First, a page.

• “There are many different ways to  interpret a teacher’s feedback; for example, they might use a W.W. editing code, which means ‘wrong word’, but that doesn’t necessarily tell you why they think that’s the wrong word. Having the video feedback actually allows you to learn as well in the process. You are not just preparing yourself for one specific piece of assessment; you are actually learning and able to better your grades well into the future beyond that single piece.” – Corbin Duncan  (Year 12)
  • “You can actually see where they are pointing on the assignment in the video and it’s really clear what they mean. Then, you can go back and refine your work much better than you could if you were just  to have a chat.” – Matt Holmes (Year 12)
  • “Some of the videos can be nearly 20 minutes long; the teachers  put a lot of effort into them.”– Freddie Carlton-Smith (Year 12)
Those who attended our workshop were very receptive to the ideas of what we do regarding feedback at Nudgee College. At the end of our workshop, we were approached by the Editor of the Australian Journal of Language and Literacy with a request to contribute to the next publication. We are happy to continue to share with other educators the practices that we know benefit students enormously. It is through the generosity of Mr Peter Fullagar and the College Leadership Team that we could take part in such a rich professional development and we are grateful for the experience. 

Monica See  (Head of English)  and Bonnie Becker (Head of English  Communication)  

From Strength to Strength: VET at Nudgee College

The St Joseph’s Nudgee College VET Program has grown steadily in  recent years. Director of Pathways Ms Lara Morgan attributes this growth to the College’s commitment to offer students a wide selection of  qualifications that suit varied interests, abilities, needs and learning styles.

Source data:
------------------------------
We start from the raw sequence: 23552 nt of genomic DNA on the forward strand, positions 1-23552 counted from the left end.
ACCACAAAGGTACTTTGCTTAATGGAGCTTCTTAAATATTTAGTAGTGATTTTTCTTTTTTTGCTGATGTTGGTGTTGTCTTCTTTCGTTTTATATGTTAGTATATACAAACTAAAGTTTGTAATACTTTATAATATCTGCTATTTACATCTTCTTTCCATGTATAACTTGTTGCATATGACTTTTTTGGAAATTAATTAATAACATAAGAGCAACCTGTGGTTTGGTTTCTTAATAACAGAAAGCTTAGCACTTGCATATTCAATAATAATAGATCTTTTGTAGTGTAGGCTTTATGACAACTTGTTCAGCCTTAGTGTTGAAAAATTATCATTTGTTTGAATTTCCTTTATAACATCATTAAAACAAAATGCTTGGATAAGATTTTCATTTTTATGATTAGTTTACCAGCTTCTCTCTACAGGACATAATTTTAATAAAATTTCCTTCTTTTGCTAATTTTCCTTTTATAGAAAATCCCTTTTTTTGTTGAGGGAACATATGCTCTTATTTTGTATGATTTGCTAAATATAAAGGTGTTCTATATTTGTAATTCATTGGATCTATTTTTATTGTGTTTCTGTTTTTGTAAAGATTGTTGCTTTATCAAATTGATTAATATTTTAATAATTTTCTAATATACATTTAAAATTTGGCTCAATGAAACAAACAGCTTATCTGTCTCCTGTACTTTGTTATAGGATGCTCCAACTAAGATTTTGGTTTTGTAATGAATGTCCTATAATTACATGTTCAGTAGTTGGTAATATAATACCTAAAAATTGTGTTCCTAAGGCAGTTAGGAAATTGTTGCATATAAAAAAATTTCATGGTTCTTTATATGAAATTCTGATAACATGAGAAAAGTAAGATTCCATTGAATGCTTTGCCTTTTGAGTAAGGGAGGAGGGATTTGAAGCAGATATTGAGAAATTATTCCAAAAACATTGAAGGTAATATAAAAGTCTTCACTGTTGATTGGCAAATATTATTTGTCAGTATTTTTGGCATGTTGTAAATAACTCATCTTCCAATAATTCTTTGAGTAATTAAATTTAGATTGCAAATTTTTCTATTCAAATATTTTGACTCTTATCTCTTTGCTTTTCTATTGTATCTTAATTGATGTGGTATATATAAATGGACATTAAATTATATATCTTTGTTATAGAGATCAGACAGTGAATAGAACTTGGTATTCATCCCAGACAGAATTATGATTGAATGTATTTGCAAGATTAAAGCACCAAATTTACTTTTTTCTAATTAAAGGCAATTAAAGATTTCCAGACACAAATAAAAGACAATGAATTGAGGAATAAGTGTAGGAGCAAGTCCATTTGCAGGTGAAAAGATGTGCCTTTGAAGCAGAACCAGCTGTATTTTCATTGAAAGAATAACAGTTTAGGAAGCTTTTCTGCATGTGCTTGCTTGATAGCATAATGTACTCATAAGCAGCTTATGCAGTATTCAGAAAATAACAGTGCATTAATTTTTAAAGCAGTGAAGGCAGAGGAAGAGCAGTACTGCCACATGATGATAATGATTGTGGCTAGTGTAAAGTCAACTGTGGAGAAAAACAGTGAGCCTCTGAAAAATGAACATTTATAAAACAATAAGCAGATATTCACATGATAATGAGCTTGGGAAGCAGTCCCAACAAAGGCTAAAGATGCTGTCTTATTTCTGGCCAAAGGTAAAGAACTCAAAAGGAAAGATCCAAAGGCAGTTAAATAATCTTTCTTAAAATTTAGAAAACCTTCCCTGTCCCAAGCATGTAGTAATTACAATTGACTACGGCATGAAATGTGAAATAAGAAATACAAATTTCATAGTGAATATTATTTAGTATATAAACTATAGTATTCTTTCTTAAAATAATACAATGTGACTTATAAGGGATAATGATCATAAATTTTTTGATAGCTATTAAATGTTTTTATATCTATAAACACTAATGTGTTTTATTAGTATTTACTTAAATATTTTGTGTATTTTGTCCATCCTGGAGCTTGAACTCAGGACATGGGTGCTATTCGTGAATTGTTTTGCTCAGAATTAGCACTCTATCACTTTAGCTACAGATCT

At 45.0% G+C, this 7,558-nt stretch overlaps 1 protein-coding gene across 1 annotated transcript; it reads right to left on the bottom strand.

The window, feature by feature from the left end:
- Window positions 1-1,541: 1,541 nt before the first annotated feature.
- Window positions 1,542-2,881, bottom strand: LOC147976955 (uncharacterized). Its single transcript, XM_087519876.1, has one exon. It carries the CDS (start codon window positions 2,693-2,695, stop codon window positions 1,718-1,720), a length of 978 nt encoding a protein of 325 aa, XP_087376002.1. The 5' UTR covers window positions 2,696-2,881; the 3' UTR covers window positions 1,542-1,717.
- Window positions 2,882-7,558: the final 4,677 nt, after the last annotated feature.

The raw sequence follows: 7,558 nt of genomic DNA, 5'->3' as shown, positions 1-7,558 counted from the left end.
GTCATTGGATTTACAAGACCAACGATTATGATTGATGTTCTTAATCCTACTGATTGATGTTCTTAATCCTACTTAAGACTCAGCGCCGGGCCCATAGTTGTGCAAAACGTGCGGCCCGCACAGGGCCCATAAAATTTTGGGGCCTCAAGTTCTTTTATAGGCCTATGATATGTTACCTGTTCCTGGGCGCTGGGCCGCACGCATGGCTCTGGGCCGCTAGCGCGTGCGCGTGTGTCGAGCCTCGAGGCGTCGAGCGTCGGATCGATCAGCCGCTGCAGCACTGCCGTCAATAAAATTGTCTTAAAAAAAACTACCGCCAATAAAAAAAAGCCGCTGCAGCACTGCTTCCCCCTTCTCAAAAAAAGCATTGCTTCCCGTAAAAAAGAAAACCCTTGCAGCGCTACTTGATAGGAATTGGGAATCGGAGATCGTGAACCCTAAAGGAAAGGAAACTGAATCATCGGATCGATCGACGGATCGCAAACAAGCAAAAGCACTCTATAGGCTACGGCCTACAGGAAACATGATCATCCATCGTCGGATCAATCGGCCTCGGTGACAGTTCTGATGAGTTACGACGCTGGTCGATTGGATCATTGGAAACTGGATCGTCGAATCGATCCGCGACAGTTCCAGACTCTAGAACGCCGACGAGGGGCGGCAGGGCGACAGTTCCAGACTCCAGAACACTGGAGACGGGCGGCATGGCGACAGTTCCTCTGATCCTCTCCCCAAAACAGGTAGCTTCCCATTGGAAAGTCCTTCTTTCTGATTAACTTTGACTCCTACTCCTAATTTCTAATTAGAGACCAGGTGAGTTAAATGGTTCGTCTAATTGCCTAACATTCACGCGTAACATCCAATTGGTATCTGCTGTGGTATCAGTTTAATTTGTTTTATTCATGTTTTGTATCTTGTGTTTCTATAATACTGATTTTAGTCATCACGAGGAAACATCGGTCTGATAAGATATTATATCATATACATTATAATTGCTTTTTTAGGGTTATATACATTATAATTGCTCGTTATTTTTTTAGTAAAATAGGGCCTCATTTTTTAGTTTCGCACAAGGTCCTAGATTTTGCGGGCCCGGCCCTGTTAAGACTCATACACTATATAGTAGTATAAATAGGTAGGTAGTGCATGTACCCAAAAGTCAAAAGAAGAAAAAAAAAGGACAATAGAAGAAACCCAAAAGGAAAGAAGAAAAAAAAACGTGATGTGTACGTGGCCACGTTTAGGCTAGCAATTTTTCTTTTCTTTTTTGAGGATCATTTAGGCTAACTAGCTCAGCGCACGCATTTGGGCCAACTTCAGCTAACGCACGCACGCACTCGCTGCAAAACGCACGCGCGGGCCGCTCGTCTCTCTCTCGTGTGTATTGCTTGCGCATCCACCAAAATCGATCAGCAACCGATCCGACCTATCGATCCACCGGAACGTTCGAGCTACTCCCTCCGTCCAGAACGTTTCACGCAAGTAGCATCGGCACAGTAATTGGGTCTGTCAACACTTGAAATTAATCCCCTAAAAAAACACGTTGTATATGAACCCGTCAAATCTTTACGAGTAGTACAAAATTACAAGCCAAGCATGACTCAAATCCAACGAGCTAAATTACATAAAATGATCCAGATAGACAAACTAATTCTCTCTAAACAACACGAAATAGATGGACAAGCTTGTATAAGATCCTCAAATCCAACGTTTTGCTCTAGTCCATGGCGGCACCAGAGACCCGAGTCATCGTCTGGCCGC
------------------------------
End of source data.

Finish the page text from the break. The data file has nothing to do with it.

VET qualifications not only prepare students to enter the workforce in a dynamic and ever-changing economic environment, but can also be used  to gain entrance to tertiary study.  For these reasons, VET certificates are a popular option for many students.

Several new qualifications have been introduced over recent years, with great success. Students in Years 11 and 12 can study a Certificate III in Business and a Certificate III in Fitness as part of their Senior schooling in partnership with Binnacle (RTO code: 31319). Both subjects are practical in nature and require students to work in a gym or run a business as part of their assessment.

Last year, Nudgee College partnered with Barrington College (RTO code: 45030) to offer the Diploma of Business. This course is tailored to suit young entrepreneurs who have a keen interest in developing skills in researching business opportunities, working in teams, developing a business plan, and following through with their business ideas to create a portfolio of information, designs and costings. Nudgee College men can study the Diploma course on campus and are required to attend classes once a week. On completion of the course, students may gain full time employment or may choose to use the qualification to enter university. Currently, the qualification equates approximately to a tertiary rank of 82, or an OP 9 equivalent, according to the QTAC Guide. The first group of students to complete this Diploma program through the College were recognised at a presentation  ceremony in Term 3.

The College has also introduced the Get Set for Work Program for Year 12 VET students. In this course, students are equipped with skills and  accredited certificates to increase their employability and catch the eyes of employers in the job market. School leavers face fierce competition to secure employment in an everchanging job market. Get Set for  Work allows students to gain qualifications and certificates that will allow them to stand out from the crowd and take their first steps towards a successful career.

The aforementioned courses join the current array of VET qualifications on offer: Certificate I in Construction, Certificate II in Engineering Pathways, as well as the Certificate II in Rural Operations offered in partnership with South West TAFE (RTO code: 3120). Students can achieve up to four qualifications while completing their Queensland Certificate of Education.

The VET department at Nudgee College will continue to strive to offer students various pathways to success as Senior schooling moves into the new tertiary entrance ranking system in 2019.

Lara Morgan
Director of Pathways